Legal challenges have already been filed to a planned federal requirement to give bump stock owners 90 days to destroy or surrender their devices.
The Firearms Policy Coalition, Firearms Policy Foundation, and Madison Society Foundation on Tuesday filed a lawsuit in a Washington, D.C. federal court against Acting U.S. Attorney General Matthew Whitaker and the Bureau of Alcohol, Tobacco, Firearms, and Explosives seeking a motion to block a pending ban on bump stocks announced earlier that day. The member groups, filing on behalf of Pennsylvania bump stock owner Damien Guedes, argue Whitaker and the ATF are overstepping their legal authority.
“The ATF has misled the public about bump-stock devices,” said Pennsylvania firearms attorney Joshua Prince, who along with Adam Kraut, is representing Guedes. “Worse, they are actively attempting to make felons out of people who relied on their legal opinions to lawfully acquire and possess devices the government unilaterally, unconstitutionally, and improperly decided to reclassify as ‘machineguns’.”
The administration of President Trump has promised in recent weeks to outlaw the niche devices which became a public focus after their use in the 2017 Las Vegas Route 91 Harvest Festival Shooting.
Going back to last December, regulators have been researching federal law to determine if certain bump stock devices fall within the definition of “machine gun,” which led to Trump in February ordering the Department of Justice to craft regulations to “write out” the devices himself. Since then, the primary maker of bump stocks in the country stopped taking orders for the controversial devices, although they are still readily available.
“President Donald Trump is a law and order president, who has signed into law millions of dollars in funding for law enforcement officers in our schools, and under his strong leadership, the Department of Justice has prosecuted more gun criminals than ever before as we target violent criminals,” said Whitaker on Wednesday. “We are faithfully following President Trump’s leadership by making clear that bump stocks, which turn semiautomatics into machine guns, are illegal, and we will continue to take illegal guns off of our streets.”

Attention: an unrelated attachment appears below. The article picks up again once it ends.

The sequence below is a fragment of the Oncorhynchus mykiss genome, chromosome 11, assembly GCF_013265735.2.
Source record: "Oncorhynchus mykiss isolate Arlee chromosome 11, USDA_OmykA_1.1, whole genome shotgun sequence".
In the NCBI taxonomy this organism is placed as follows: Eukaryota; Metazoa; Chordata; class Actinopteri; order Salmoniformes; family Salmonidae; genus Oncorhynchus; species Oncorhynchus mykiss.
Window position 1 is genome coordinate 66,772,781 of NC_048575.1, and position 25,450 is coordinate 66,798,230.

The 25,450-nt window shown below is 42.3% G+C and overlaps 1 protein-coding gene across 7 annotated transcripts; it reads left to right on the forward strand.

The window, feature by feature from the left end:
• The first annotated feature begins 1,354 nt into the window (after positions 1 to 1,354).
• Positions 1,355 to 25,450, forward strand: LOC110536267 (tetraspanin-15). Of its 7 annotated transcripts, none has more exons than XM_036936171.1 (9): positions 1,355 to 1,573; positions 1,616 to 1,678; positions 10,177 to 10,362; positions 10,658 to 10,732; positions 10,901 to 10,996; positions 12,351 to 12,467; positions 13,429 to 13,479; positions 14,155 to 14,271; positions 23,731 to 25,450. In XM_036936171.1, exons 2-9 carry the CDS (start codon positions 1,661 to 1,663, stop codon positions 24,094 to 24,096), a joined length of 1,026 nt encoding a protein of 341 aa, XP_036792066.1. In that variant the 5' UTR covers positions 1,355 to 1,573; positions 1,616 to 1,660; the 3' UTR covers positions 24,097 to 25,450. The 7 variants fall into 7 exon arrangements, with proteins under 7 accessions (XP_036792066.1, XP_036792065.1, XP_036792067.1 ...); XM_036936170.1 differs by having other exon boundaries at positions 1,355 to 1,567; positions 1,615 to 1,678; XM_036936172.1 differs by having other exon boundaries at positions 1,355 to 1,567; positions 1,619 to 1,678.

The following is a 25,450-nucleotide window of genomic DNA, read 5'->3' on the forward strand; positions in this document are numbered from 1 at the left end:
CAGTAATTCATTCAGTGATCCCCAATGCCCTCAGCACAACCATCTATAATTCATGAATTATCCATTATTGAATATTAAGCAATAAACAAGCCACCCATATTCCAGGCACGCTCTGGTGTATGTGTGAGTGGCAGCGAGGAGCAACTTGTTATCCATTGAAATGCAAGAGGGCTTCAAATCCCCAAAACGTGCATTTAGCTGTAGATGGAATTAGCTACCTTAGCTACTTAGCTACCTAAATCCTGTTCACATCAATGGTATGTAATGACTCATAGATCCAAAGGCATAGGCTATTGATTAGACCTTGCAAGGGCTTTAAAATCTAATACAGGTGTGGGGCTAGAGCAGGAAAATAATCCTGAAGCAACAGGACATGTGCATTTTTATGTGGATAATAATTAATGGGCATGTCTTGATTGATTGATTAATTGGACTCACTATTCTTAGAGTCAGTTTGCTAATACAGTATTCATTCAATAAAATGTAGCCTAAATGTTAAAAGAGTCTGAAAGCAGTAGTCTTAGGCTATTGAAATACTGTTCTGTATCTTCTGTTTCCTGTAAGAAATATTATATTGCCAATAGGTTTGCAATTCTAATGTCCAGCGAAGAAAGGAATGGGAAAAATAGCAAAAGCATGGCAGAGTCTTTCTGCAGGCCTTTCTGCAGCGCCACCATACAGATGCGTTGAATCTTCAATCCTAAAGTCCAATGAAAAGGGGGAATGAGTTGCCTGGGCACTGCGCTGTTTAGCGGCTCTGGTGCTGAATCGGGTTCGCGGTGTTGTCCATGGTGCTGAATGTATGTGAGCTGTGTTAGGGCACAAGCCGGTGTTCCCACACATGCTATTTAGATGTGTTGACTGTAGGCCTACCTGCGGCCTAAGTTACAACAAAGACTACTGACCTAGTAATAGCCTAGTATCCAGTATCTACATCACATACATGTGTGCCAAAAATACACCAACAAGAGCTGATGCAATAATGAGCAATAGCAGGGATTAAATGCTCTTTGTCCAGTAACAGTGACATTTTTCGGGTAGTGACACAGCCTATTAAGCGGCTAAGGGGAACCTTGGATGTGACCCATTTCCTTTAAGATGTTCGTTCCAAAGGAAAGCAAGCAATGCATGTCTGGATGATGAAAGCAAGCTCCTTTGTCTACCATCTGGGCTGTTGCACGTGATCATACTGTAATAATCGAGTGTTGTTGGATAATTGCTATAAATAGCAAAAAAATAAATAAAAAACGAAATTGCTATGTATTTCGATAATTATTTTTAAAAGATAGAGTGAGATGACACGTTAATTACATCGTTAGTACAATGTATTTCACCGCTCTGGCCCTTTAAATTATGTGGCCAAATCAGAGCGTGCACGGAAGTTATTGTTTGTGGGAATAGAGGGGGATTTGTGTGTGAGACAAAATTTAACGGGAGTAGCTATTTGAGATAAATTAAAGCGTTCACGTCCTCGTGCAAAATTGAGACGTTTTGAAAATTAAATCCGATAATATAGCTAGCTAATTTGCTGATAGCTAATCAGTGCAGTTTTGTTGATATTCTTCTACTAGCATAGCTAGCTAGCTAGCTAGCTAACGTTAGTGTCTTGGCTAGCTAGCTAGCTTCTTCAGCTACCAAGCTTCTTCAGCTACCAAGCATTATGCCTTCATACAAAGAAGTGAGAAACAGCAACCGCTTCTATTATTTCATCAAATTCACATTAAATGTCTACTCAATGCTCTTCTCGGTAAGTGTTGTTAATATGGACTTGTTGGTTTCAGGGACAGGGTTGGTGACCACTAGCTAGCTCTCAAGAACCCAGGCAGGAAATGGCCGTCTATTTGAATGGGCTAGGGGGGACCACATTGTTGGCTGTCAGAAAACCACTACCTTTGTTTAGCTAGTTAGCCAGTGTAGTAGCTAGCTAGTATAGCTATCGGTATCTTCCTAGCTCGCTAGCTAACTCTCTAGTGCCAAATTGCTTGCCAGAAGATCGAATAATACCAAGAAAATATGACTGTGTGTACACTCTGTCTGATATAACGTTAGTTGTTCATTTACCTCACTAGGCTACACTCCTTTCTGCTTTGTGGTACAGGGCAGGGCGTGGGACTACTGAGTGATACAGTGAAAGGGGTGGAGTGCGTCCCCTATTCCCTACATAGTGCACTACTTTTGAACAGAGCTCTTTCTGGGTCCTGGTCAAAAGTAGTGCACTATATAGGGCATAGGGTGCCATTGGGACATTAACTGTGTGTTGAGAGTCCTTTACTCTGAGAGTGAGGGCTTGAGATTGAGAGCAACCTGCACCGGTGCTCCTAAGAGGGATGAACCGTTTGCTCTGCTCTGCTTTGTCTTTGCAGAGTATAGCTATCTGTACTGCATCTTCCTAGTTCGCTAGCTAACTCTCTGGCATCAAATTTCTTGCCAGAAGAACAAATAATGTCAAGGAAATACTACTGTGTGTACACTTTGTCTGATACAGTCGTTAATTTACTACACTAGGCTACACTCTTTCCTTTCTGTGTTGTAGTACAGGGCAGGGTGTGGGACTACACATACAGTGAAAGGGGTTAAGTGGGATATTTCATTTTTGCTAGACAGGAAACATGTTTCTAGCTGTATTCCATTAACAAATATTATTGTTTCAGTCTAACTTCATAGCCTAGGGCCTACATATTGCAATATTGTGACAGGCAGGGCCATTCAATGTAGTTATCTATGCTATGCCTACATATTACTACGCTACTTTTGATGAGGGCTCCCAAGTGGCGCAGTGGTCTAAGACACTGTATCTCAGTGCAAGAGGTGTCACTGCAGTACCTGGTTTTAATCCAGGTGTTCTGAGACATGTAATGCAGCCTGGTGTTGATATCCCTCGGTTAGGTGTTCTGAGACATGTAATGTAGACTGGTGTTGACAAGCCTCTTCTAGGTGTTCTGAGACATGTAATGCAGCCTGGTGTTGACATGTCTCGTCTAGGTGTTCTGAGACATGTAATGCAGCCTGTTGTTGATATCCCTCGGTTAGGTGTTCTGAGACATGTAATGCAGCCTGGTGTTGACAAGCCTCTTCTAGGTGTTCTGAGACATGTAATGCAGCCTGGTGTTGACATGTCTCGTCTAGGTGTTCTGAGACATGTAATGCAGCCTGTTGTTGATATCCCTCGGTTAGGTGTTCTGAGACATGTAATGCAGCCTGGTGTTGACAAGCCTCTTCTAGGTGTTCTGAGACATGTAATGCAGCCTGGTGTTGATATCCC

With owners of the estimated 520,000 devices currently in circulation facing federal “machinegun” charges that carry up to 10 years in prison and $250,000 in fines for each violation, the ATF just hours after Whitaker’s announcement posted extensive bump stock destruction diagrams online as the current rule offers no chance to grandfather existing stocks and no compensation for those turned in or destroyed.
Besides the Guedes lawsuit, Erich Pratt, president of Gun Owners of America, announced his group has “already prepared a lawsuit against the ATF and the Department of Justice to seek an injunction protecting gun owners from these unconstitutional regulations.” Meanwhile, the National Rifle Association has expressed disappointment in the rule change, arguing it “fails to address the thousands of law-abiding Americans” who currently own the devices.
Although gun control groups of all stripes, to include the Brady Campaign, Everytown, and Giffords on Wednesday took large credit in pushing for the ban, they also cautioned the effort may be bogged down in the courts as a result of the DOJ’s action this week, in turn urging Congress to act on the issue.